The calm be­fore the corona­tion

The Sunday Mail (Zimbabwe) - - SPORT -

LEWIS Hamil­ton’s mood is calm and still.

It is in di­rect con­trast to the fevered roads out­side the Au­to­dromo Her­manos Ro­driguez, where armed guards roam the pave­ments by the eight lanes of bumper-to-bumper traf­fic.

His an­swers at his Press con­fer­ence in the fit-to-burst Mercedes mo­torhome were barely au­di­ble.

As if on pur­pose, he held the mi­cro­phone a lit­tle fur­ther away from his mouth than usual and spoke sotto voce, leav­ing us in no doubt about his in­ner seren­ity.

Hamil­ton’s tran­quil­lity is pro­tected both by math­e­mat­ics and op­por­tu­nity: he has no rea­son to panic when a fifth­place fin­ish in to­day’s Mex­i­can Grand Prix would put him beyond the reach of Se­bas­tian Vet­tel and de­liver a fourth world ti­tle.

And if his car or a barely imag­in­able driver er­ror de­prives him of sat­is­fac­tion here, he has Brazil and Abu Dhabi to wrap up the for­mal­i­ties.

Table space was re­served for his guests as the sense of ex­pec­ta­tion and oc­ca­sion rises in the sunny, high-al­ti­tude pad­dock.

Mother Brenda and triple world cham­pion boxer Canelo Al­varez are cer­tain at­ten­dees. His brother Nic is a pos­si­ble vis­i­tor if he can ditch his work com­mit­ments.

There will be room if he should need it for Hamil­ton’s fa­ther, An­thony, who is con­sid­er­ing a “spur of the mo­ment” ap­pear­ance with wife Linda.

They showed up at Abu Dhabi in 2014, when Hamil­ton clinched his first world ti­tle at Mercedes and his sec­ond in all.

Of course, they were there for ev­ery race of Hamil­ton’s first cham­pi­onship tri­umph in 2008; An­thony as man­ager, ad­vi­sor, en­forcer, con­science.

When An­thony talks of that ti­tle it is the one “we” won.

Re­la­tions have some­times been tem­pes­tu­ous since, but the two halves of the sym­bio­sis are now seem­ingly rec­on­ciled.

That smooth­ing out of re­la­tions is no doubt part of the rea­son for Hamil­ton’s set­tled na­ture this sea­son, though the great­est dif­fer­ence is that he feels com­fort­able in the Mercedes team with­out the re­tired Nico Ros­berg get­ting un­der his skin.

That con­tent­ment, where be­fore para­noia had been wont to tor­ment him dur­ing his ca­reer, has helped Hamil­ton to pro­duce his fastest and most blem­ish-free driv­ing, aged 32 and at his peak: he has fin­ished the last 22 races, a tes­ta­ment to man and ma­chine.

“Ex­pe­ri­ence,” as Os­car Wilde noted, “is the name ev­ery­one gives to their mis­takes.”

It is an apho­rism that might have been coined for Hamil­ton, who has never been far from the head­lines for the won­der of his driv­ing or some ex­trav­a­gance.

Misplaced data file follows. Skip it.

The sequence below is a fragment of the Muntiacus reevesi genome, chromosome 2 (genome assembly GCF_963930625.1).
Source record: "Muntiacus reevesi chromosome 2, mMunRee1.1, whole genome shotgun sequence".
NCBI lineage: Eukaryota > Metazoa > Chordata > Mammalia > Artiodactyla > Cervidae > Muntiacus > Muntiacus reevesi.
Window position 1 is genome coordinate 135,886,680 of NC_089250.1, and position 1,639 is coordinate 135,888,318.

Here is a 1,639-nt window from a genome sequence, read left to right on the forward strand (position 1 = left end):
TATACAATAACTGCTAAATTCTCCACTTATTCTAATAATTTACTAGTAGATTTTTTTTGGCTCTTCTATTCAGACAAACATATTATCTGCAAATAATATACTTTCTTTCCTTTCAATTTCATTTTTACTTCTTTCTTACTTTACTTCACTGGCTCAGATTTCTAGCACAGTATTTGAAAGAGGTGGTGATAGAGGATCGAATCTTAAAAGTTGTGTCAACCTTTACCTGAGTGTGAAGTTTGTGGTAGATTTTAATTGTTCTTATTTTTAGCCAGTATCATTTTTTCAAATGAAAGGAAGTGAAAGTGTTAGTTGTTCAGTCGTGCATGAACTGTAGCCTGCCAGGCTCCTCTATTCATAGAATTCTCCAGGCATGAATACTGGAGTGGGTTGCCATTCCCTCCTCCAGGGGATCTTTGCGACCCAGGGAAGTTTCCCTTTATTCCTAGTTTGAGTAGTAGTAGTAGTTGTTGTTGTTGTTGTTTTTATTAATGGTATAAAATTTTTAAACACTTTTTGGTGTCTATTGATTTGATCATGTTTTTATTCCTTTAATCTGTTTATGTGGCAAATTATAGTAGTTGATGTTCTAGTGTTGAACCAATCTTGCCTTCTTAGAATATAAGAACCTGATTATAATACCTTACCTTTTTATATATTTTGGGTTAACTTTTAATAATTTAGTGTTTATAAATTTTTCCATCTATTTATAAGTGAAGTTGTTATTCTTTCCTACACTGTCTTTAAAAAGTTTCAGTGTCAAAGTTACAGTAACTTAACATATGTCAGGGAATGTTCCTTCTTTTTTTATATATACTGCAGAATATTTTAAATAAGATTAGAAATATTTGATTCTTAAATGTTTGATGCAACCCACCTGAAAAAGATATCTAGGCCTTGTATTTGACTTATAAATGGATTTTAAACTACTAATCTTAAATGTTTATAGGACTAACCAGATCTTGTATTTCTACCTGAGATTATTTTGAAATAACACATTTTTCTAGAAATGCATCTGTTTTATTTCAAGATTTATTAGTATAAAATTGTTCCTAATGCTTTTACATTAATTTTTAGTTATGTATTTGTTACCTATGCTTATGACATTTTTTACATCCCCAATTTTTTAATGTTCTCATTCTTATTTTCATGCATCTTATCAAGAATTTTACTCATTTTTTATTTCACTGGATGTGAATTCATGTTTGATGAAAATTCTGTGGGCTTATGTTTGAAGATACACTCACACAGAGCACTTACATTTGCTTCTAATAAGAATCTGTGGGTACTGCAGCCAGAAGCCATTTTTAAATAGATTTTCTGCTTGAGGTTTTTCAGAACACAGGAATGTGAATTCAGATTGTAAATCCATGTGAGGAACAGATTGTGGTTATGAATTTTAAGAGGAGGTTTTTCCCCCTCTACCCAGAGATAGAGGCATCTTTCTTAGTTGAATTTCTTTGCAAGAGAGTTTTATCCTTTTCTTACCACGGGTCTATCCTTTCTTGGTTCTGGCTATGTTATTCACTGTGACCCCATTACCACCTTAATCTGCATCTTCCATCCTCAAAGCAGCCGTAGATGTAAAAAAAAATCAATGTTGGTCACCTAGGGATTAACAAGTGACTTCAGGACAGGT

But he can now flick the switch in­stantly from as­pi­rant ac­tor-mu­si­cian-fash­ion­ista to se­ri­ous rac­ing driver, hav­ing fi­nally struck a bal­ance in his glo­be­trot­ting ex­is­tence.

“The only dif­fer­ence is that in 2008 I was a kid,” he said. “I had all the nat­u­ral tal­ent I have to­day but I didn’t have the knowl­edge or ex­pe­ri­ence.

“I’m now fight­ing a cham­pi­onship-win­ning team in Fer­rari and a cham­pi­onship-win­ning driver in Se­bas­tian, and I am much bet­ter equipped than I was in 2008.

“It’s been more en­joy­able for that rea­son. I’m al­ways chang­ing things, adding things. Even­tu­ally you learn about your­self, what you like, what you can and can­not take on to con­tinue to per­form at your best.

“Rac­ing is my pri­or­ity and I have got to make sure what­ever I do out­side the cham­pi­onship com­ple­ments that. So bit by bit, trial and er­ror, I add things into my life,” he said.

Ac­cord­ingly, he spent part of the build-up to the race at a style awards cer­e­mony in Los An­ge­les and film­ing as part of a “se­cret” project.

Hamil­ton made a rare mis­take dur­ing prac­tice on Fri­day, miss­ing some run­ning af­ter spin­ning off, but he was still sec­ond fastest to Red Bull’s Daniel Ric­cia­rdo and re­mains hot favourite to eclipse Sir Jackie Ste­wart, who will be watch­ing here among a 135 000-strong crowd, as the most dec­o­rated cham­pion in Bri­tish mo­tor rac­ing.

Hamil­ton has said he does not ex­pect to be rac­ing at 40, leav­ing him one or two more con­tracts — or six or so years — to chase the 30 more wins he needs to beat Michael Schu­macher’s record num­ber of vic­to­ries, 91.

“My bucket list at the mo­ment is win­ning the fourth world cham­pi­onship and then it’s pre­par­ing for the next,” he said. - Daily Mail.

Lewis Hamil­ton’

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